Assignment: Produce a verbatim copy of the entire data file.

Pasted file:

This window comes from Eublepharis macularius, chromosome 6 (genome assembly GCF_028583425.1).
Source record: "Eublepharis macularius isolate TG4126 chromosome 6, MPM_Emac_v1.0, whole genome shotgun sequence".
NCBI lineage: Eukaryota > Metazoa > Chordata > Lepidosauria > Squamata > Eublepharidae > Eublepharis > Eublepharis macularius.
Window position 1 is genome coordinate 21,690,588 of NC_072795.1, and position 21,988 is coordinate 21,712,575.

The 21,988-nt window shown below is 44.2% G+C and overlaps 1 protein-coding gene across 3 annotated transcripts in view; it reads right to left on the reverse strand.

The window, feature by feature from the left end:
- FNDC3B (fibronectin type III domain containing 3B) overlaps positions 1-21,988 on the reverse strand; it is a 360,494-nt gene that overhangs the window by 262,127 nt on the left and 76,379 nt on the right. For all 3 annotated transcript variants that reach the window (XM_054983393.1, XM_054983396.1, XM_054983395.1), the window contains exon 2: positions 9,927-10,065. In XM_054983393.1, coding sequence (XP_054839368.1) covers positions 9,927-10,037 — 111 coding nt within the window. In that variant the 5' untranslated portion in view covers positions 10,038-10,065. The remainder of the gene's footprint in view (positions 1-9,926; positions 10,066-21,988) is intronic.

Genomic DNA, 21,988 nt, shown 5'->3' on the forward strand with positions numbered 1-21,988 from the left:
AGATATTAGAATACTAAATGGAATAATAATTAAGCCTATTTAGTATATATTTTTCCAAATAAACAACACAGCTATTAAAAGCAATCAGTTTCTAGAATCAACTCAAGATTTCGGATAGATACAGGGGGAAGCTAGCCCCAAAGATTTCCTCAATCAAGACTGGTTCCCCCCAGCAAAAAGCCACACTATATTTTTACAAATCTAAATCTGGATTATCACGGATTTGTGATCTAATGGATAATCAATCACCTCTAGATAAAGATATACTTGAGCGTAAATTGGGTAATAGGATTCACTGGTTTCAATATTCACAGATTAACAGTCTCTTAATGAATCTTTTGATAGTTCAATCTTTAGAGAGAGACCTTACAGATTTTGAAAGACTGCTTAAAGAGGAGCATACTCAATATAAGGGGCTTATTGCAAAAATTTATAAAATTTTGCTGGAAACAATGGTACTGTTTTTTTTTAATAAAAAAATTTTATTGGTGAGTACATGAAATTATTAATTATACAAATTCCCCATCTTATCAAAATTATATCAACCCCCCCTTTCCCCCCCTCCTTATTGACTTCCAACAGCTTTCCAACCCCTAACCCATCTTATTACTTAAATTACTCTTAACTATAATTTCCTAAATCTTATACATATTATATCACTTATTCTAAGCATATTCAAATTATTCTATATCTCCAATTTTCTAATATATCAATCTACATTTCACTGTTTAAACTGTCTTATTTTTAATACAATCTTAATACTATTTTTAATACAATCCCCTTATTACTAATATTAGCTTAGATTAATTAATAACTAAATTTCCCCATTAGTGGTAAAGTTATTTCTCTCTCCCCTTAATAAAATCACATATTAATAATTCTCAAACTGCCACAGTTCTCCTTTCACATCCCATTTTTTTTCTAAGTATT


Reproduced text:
This window comes from Eublepharis macularius, chromosome 6 (genome assembly GCF_028583425.1).
Source record: "Eublepharis macularius isolate TG4126 chromosome 6, MPM_Emac_v1.0, whole genome shotgun sequence".
NCBI lineage: Eukaryota > Metazoa > Chordata > Lepidosauria > Squamata > Eublepharidae > Eublepharis > Eublepharis macularius.
Window position 1 is genome coordinate 21,690,588 of NC_072795.1, and position 21,988 is coordinate 21,712,575.

The 21,988-nt window shown below is 44.2% G+C and overlaps 1 protein-coding gene across 3 annotated transcripts in view; it reads right to left on the reverse strand.

The window, feature by feature from the left end:
- FNDC3B (fibronectin type III domain containing 3B) overlaps positions 1-21,988 on the reverse strand; it is a 360,494-nt gene that overhangs the window by 262,127 nt on the left and 76,379 nt on the right. For all 3 annotated transcript variants that reach the window (XM_054983393.1, XM_054983396.1, XM_054983395.1), the window contains exon 2: positions 9,927-10,065. In XM_054983393.1, coding sequence (XP_054839368.1) covers positions 9,927-10,037 — 111 coding nt within the window. In that variant the 5' untranslated portion in view covers positions 10,038-10,065. The remainder of the gene's footprint in view (positions 1-9,926; positions 10,066-21,988) is intronic.

Genomic DNA, 21,988 nt, shown 5'->3' on the forward strand with positions numbered 1-21,988 from the left:
AGATATTAGAATACTAAATGGAATAATAATTAAGCCTATTTAGTATATATTTTTCCAAATAAACAACACAGCTATTAAAAGCAATCAGTTTCTAGAATCAACTCAAGATTTCGGATAGATACAGGGGGAAGCTAGCCCCAAAGATTTCCTCAATCAAGACTGGTTCCCCCCAGCAAAAAGCCACACTATATTTTTACAAATCTAAATCTGGATTATCACGGATTTGTGATCTAATGGATAATCAATCACCTCTAGATAAAGATATACTTGAGCGTAAATTGGGTAATAGGATTCACTGGTTTCAATATTCACAGATTAACAGTCTCTTAATGAATCTTTTGATAGTTCAATCTTTAGAGAGAGACCTTACAGATTTTGAAAGACTGCTTAAAGAGGAGCATACTCAATATAAGGGGCTTATTGCAAAAATTTATAAAATTTTGCTGGAAACAATGGTACTGTTTTTTTTTAATAAAAAAATTTTATTGGTGAGTACATGAAATTATTAATTATACAAATTCCCCATCTTATCAAAATTATATCAACCCCCCCTTTCCCCCCCTCCTTATTGACTTCCAACAGCTTTCCAACCCCTAACCCATCTTATTACTTAAATTACTCTTAACTATAATTTCCTAAATCTTATACATATTATATCACTTATTCTAAGCATATTCAAATTATTCTATATCTCCAATTTTCTAATATATCAATCTACATTTCACTGTTTAAACTGTCTTATTTTTAATACAATCTTAATACTATTTTTAATACAATCCCCTTATTACTAATATTAGCTTAGATTAATTAATAACTAAATTTCCCCATTAGTGGTAAAGTTATTTCTCTCTCCCCTTAATAAAATCACATATTAATAATTCTCAAACTGCCACAGTTCTCCTTTCACATCCCATTTTTTTTCTAAGTATT